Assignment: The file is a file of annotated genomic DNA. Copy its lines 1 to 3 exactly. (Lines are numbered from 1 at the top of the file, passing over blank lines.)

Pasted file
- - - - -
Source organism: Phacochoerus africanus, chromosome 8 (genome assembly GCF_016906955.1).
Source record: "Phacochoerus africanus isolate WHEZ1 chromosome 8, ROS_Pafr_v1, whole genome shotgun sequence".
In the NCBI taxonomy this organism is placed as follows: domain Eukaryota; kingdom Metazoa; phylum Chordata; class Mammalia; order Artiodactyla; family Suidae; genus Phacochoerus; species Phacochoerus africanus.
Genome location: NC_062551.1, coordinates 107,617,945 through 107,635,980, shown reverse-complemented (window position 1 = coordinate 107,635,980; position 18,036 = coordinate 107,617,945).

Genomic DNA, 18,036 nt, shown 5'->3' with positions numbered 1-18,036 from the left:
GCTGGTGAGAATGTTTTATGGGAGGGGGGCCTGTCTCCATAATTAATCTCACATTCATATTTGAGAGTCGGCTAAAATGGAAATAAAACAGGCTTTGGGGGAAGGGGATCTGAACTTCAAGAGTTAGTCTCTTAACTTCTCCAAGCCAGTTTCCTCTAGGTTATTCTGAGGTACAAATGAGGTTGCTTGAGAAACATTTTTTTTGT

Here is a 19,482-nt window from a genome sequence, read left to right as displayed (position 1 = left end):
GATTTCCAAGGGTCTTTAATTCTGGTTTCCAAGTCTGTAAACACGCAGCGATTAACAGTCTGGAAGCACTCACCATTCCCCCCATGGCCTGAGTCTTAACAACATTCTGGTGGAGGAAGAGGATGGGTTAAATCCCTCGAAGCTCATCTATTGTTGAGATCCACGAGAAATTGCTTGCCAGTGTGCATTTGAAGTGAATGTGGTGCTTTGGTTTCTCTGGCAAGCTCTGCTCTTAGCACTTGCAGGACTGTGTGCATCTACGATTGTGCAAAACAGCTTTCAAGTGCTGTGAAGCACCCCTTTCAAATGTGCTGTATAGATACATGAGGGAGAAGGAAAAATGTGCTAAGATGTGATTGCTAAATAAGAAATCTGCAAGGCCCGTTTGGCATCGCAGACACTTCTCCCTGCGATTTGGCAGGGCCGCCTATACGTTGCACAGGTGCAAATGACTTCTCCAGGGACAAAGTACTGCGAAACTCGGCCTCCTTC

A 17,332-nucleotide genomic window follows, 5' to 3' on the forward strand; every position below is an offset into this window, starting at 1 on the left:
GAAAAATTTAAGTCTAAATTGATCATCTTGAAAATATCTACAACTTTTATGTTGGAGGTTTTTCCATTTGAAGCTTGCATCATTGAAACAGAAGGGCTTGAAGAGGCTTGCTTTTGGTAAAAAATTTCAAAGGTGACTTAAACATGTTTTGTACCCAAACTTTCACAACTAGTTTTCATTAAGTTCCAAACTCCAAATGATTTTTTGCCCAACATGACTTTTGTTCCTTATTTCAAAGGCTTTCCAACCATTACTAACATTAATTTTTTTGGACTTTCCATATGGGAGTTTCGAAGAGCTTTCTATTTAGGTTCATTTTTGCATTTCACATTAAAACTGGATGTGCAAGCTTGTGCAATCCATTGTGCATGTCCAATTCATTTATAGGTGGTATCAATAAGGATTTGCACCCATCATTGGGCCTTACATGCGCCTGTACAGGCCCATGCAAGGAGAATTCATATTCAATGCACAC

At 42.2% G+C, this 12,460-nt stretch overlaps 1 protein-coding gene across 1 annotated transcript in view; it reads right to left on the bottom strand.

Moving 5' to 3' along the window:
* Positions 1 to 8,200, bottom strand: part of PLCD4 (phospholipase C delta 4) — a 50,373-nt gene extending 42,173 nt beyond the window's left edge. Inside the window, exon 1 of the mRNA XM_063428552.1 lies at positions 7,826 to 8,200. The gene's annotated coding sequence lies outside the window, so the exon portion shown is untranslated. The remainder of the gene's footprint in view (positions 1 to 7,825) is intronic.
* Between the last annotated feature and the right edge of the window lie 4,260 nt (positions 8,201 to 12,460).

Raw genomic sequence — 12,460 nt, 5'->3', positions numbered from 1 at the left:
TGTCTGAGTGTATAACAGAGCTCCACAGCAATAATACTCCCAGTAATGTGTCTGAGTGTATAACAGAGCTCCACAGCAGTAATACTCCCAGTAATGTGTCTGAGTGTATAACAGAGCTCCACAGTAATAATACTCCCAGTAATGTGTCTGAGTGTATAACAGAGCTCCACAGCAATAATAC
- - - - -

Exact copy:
Source organism: Phacochoerus africanus, chromosome 8 (genome assembly GCF_016906955.1).
Source record: "Phacochoerus africanus isolate WHEZ1 chromosome 8, ROS_Pafr_v1, whole genome shotgun sequence".
In the NCBI taxonomy this organism is placed as follows: domain Eukaryota; kingdom Metazoa; phylum Chordata; class Mammalia; order Artiodactyla; family Suidae; genus Phacochoerus; species Phacochoerus africanus.